As an inspiration for their designs the Kuna first used the geometric patterns which have been used for body painting in ancient times. After the arrival of the Spanish the Kuna had access to fabric and they started to transfer their motives onto textiles. The exact date when reverse applique was used for the first time, is not known, but it is assumed the the first Molas have been made 150 – 170 years ago.
The old traditional geometric designs of the body painting are still used in contemporary Mola. In the past 50 years the Kuna also started to depict realistic and abstract designs of flowers, animals and humans. So Molas are often used as "living history books", showing hidden symbols of medical plants, protective symbols or legends and stories. Typical Mola colors , such as burgundy, orange or black are referring to the vegetable colors as used for body painting.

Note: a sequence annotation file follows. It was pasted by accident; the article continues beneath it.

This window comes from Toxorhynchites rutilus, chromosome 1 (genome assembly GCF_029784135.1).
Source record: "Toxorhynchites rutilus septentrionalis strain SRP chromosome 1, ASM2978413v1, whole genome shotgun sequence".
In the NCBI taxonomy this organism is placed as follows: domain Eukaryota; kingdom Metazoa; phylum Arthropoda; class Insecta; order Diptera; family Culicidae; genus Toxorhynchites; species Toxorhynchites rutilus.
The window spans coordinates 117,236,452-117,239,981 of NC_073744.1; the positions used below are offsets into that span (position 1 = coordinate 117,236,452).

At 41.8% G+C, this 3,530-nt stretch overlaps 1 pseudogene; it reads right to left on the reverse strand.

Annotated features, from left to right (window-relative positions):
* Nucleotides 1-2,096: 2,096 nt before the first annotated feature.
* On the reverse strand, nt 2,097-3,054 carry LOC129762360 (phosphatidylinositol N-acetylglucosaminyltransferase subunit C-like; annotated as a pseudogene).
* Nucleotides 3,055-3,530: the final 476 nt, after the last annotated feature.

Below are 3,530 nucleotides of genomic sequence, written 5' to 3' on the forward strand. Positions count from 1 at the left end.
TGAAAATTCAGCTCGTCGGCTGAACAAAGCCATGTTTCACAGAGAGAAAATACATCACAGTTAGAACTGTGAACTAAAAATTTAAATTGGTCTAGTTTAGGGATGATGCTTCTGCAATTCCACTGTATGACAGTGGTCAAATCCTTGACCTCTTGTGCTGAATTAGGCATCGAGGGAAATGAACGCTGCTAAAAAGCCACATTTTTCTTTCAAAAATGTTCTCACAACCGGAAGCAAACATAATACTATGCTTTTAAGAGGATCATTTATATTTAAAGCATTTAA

Molas have such an importance for the Kuna and their traditional identity that they significantly contributed to the independent status of the Comarca San Blas. At the beginning of the 20th century when the Panamanian government attempted to forbid the Kuna customs, their language and their traditional dress, a huge wave of resistance arose. This resistance culminated in the Kuna revulution of 1925. After heavy battles the Panamanian government had to make the concession of giving the Kuna people the right to govern their own territory autonomously
Most of the Kuna women still wear their traditional dresses, consisting of a blouse with Molas on front and back, blue print skirts and orange-red head scarves.